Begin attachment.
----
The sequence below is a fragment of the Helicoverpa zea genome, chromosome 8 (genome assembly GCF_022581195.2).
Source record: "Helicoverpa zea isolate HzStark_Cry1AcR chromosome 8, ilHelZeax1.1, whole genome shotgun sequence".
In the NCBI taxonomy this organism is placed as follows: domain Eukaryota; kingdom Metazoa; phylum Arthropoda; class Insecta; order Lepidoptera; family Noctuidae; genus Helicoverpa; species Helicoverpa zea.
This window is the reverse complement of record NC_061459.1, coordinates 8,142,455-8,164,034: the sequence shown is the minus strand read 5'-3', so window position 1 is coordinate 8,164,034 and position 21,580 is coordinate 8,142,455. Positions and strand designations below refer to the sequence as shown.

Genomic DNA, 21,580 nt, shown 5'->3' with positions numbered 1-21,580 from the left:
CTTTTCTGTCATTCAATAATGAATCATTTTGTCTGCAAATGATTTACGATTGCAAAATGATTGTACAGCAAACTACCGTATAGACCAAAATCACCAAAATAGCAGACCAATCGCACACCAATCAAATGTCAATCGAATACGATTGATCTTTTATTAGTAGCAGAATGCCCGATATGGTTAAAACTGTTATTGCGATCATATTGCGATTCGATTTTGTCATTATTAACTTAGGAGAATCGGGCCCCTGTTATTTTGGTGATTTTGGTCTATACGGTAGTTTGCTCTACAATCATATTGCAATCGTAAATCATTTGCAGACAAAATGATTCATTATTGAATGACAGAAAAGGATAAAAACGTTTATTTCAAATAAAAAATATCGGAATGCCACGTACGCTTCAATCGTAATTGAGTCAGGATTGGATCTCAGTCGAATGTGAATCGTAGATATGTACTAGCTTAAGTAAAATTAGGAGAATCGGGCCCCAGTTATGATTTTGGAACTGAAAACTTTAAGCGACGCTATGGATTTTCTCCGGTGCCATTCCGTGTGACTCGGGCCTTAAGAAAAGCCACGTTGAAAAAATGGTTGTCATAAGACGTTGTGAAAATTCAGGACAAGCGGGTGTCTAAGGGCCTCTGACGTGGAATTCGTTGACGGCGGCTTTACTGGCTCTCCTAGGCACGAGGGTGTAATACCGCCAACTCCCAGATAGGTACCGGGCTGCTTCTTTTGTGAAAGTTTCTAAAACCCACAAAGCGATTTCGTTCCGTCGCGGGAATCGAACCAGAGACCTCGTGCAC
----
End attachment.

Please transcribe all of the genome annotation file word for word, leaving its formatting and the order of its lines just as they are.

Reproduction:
The sequence below is a fragment of the Helicoverpa zea genome, chromosome 8 (genome assembly GCF_022581195.2).
Source record: "Helicoverpa zea isolate HzStark_Cry1AcR chromosome 8, ilHelZeax1.1, whole genome shotgun sequence".
In the NCBI taxonomy this organism is placed as follows: domain Eukaryota; kingdom Metazoa; phylum Arthropoda; class Insecta; order Lepidoptera; family Noctuidae; genus Helicoverpa; species Helicoverpa zea.
This window is the reverse complement of record NC_061459.1, coordinates 8,142,455-8,164,034: the sequence shown is the minus strand read 5'-3', so window position 1 is coordinate 8,164,034 and position 21,580 is coordinate 8,142,455. Positions and strand designations below refer to the sequence as shown.

Genomic DNA, 21,580 nt, shown 5'->3' with positions numbered 1-21,580 from the left:
CTTTTCTGTCATTCAATAATGAATCATTTTGTCTGCAAATGATTTACGATTGCAAAATGATTGTACAGCAAACTACCGTATAGACCAAAATCACCAAAATAGCAGACCAATCGCACACCAATCAAATGTCAATCGAATACGATTGATCTTTTATTAGTAGCAGAATGCCCGATATGGTTAAAACTGTTATTGCGATCATATTGCGATTCGATTTTGTCATTATTAACTTAGGAGAATCGGGCCCCTGTTATTTTGGTGATTTTGGTCTATACGGTAGTTTGCTCTACAATCATATTGCAATCGTAAATCATTTGCAGACAAAATGATTCATTATTGAATGACAGAAAAGGATAAAAACGTTTATTTCAAATAAAAAATATCGGAATGCCACGTACGCTTCAATCGTAATTGAGTCAGGATTGGATCTCAGTCGAATGTGAATCGTAGATATGTACTAGCTTAAGTAAAATTAGGAGAATCGGGCCCCAGTTATGATTTTGGAACTGAAAACTTTAAGCGACGCTATGGATTTTCTCCGGTGCCATTCCGTGTGACTCGGGCCTTAAGAAAAGCCACGTTGAAAAAATGGTTGTCATAAGACGTTGTGAAAATTCAGGACAAGCGGGTGTCTAAGGGCCTCTGACGTGGAATTCGTTGACGGCGGCTTTACTGGCTCTCCTAGGCACGAGGGTGTAATACCGCCAACTCCCAGATAGGTACCGGGCTGCTTCTTTTGTGAAAGTTTCTAAAACCCACAAAGCGATTTCGTTCCGTCGCGGGAATCGAACCAGAGACCTCGTGCAC